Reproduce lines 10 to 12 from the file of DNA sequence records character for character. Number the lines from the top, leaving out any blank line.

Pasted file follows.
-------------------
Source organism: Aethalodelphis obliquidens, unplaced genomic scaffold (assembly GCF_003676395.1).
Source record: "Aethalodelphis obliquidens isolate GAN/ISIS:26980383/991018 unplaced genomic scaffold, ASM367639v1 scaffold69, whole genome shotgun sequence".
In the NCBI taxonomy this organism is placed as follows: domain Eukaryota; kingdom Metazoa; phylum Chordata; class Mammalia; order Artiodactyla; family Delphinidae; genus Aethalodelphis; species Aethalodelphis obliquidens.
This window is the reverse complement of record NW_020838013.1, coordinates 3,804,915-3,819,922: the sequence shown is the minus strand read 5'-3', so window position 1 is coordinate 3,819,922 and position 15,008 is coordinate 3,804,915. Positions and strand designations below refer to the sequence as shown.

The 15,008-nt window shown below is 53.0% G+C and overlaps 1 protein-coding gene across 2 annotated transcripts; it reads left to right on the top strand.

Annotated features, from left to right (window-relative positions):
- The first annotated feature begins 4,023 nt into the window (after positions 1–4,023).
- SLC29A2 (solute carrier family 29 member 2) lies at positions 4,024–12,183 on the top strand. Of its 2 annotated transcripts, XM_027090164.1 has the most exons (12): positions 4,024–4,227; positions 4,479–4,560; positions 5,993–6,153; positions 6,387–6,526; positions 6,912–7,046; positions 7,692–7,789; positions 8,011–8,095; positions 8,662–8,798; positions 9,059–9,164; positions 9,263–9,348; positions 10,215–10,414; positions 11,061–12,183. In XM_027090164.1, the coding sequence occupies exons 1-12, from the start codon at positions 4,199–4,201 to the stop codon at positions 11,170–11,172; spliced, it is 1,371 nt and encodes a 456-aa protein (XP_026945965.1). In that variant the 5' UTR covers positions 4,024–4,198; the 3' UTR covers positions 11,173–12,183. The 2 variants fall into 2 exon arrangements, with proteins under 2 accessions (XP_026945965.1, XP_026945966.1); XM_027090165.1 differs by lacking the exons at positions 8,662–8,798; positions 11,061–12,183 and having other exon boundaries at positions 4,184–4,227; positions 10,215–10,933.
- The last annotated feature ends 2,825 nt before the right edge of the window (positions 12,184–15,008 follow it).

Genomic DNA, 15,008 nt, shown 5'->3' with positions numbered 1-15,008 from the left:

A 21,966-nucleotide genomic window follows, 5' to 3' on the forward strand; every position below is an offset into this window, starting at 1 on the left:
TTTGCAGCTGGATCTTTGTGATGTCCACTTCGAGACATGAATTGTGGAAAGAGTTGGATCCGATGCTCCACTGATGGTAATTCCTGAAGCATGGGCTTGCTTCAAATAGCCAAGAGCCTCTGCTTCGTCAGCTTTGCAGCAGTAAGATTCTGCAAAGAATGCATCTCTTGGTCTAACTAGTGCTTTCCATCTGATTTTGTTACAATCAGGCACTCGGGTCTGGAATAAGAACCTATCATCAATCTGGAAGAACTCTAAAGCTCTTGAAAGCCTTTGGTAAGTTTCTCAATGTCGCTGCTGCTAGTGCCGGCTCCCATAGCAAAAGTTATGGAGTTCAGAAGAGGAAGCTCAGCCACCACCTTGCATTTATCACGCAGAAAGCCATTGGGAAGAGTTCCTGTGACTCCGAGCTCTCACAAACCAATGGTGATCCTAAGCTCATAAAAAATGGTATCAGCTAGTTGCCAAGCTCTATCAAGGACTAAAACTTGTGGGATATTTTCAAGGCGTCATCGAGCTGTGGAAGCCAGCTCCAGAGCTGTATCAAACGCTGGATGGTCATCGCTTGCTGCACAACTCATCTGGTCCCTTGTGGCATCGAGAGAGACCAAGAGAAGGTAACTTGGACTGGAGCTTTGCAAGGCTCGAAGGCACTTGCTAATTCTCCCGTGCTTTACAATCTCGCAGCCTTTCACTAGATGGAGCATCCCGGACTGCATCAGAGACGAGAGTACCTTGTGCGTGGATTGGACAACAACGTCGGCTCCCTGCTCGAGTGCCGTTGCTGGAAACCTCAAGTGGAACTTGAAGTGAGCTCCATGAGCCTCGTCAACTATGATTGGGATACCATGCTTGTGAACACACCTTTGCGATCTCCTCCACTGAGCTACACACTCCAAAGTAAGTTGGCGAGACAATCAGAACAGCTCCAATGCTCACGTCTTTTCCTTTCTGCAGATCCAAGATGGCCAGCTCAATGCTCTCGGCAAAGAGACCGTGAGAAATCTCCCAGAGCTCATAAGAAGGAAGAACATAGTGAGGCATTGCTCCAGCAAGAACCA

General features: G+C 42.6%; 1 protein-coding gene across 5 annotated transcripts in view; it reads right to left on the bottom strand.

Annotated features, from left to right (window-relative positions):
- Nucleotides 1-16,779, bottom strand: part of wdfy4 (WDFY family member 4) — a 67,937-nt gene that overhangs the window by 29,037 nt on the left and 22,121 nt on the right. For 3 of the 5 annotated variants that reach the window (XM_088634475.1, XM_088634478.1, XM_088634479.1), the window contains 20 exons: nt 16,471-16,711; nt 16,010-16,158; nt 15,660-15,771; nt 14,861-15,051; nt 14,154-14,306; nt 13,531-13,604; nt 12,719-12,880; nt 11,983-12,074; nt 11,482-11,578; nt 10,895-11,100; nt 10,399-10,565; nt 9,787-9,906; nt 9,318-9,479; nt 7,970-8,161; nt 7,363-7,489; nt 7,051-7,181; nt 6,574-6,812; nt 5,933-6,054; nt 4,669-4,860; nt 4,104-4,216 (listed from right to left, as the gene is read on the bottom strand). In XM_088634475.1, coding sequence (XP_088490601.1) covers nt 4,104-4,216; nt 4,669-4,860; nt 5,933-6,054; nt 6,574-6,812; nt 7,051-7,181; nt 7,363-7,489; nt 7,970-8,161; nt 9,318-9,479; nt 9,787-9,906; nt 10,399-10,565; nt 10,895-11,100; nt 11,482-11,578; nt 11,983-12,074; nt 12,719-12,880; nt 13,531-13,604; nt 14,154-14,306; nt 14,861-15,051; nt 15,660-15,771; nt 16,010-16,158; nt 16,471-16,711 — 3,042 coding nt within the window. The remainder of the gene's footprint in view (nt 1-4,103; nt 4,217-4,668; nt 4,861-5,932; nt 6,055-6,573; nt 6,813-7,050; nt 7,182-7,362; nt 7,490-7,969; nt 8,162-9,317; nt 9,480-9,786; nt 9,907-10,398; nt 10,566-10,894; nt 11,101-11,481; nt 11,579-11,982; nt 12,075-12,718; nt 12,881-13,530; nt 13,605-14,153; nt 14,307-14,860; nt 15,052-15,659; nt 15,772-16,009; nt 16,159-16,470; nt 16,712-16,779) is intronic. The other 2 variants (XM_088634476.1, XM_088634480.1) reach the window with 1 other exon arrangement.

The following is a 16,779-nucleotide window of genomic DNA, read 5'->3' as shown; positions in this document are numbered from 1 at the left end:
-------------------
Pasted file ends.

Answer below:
Genomic DNA, 15,008 nt, shown 5'->3' with positions numbered 1-15,008 from the left:

A 21,966-nucleotide genomic window follows, 5' to 3' on the forward strand; every position below is an offset into this window, starting at 1 on the left:
TTTGCAGCTGGATCTTTGTGATGTCCACTTCGAGACATGAATTGTGGAAAGAGTTGGATCCGATGCTCCACTGATGGTAATTCCTGAAGCATGGGCTTGCTTCAAATAGCCAAGAGCCTCTGCTTCGTCAGCTTTGCAGCAGTAAGATTCTGCAAAGAATGCATCTCTTGGTCTAACTAGTGCTTTCCATCTGATTTTGTTACAATCAGGCACTCGGGTCTGGAATAAGAACCTATCATCAATCTGGAAGAACTCTAAAGCTCTTGAAAGCCTTTGGTAAGTTTCTCAATGTCGCTGCTGCTAGTGCCGGCTCCCATAGCAAAAGTTATGGAGTTCAGAAGAGGAAGCTCAGCCACCACCTTGCATTTATCACGCAGAAAGCCATTGGGAAGAGTTCCTGTGACTCCGAGCTCTCACAAACCAATGGTGATCCTAAGCTCATAAAAAATGGTATCAGCTAGTTGCCAAGCTCTATCAAGGACTAAAACTTGTGGGATATTTTCAAGGCGTCATCGAGCTGTGGAAGCCAGCTCCAGAGCTGTATCAAACGCTGGATGGTCATCGCTTGCTGCACAACTCATCTGGTCCCTTGTGGCATCGAGAGAGACCAAGAGAAGGTAACTTGGACTGGAGCTTTGCAAGGCTCGAAGGCACTTGCTAATTCTCCCGTGCTTTACAATCTCGCAGCCTTTCACTAGATGGAGCATCCCGGACTGCATCAGAGACGAGAGTACCTTGTGCGTGGATTGGACAACAACGTCGGCTCCCTGCTCGAGTGCCGTTGCTGGAAACCTCAAGTGGAACTTGAAGTGAGCTCCATGAGCCTCGTCAACTATGATTGGGATACCATGCTTGTGAACACACCTTTGCGATCTCCTCCACTGAGCTACACACTCCAAAGTAAGTTGGCGAGACAATCAGAACAGCTCCAATGCTCACGTCTTTTCCTTTCTGCAGATCCAAGATGGCCAGCTCAATGCTCTCGGCAAAGAGACCGTGAGAAATCTCCCAGAGCTCATAAGAAGGAAGAACATAGTGAGGCATTGCTCCAGCAAGAACCA